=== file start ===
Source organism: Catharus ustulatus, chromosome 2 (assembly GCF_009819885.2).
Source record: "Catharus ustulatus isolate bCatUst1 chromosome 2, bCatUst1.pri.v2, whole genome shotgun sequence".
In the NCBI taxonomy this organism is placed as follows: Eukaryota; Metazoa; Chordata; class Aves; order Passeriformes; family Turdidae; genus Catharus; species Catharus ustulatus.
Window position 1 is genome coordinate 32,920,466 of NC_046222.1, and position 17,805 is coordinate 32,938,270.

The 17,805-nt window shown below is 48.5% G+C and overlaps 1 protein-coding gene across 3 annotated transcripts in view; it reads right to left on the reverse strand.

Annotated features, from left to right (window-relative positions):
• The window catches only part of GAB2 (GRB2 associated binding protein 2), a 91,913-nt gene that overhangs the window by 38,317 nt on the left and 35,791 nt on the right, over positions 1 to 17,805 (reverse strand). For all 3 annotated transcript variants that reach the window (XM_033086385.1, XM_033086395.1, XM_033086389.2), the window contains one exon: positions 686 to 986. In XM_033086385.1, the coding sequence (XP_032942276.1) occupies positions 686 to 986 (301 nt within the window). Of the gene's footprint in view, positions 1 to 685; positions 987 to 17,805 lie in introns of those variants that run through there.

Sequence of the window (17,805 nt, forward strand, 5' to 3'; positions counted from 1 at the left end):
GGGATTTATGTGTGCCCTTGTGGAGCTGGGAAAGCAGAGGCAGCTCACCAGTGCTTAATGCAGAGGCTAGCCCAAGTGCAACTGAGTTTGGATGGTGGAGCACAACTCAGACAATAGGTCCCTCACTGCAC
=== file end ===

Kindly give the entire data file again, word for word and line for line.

Source organism: Catharus ustulatus, chromosome 2 (assembly GCF_009819885.2).
Source record: "Catharus ustulatus isolate bCatUst1 chromosome 2, bCatUst1.pri.v2, whole genome shotgun sequence".
In the NCBI taxonomy this organism is placed as follows: Eukaryota; Metazoa; Chordata; class Aves; order Passeriformes; family Turdidae; genus Catharus; species Catharus ustulatus.
Window position 1 is genome coordinate 32,920,466 of NC_046222.1, and position 17,805 is coordinate 32,938,270.

The 17,805-nt window shown below is 48.5% G+C and overlaps 1 protein-coding gene across 3 annotated transcripts in view; it reads right to left on the reverse strand.

Annotated features, from left to right (window-relative positions):
• The window catches only part of GAB2 (GRB2 associated binding protein 2), a 91,913-nt gene that overhangs the window by 38,317 nt on the left and 35,791 nt on the right, over positions 1 to 17,805 (reverse strand). For all 3 annotated transcript variants that reach the window (XM_033086385.1, XM_033086395.1, XM_033086389.2), the window contains one exon: positions 686 to 986. In XM_033086385.1, the coding sequence (XP_032942276.1) occupies positions 686 to 986 (301 nt within the window). Of the gene's footprint in view, positions 1 to 685; positions 987 to 17,805 lie in introns of those variants that run through there.

Sequence of the window (17,805 nt, forward strand, 5' to 3'; positions counted from 1 at the left end):
GGGATTTATGTGTGCCCTTGTGGAGCTGGGAAAGCAGAGGCAGCTCACCAGTGCTTAATGCAGAGGCTAGCCCAAGTGCAACTGAGTTTGGATGGTGGAGCACAACTCAGACAATAGGTCCCTCACTGCAC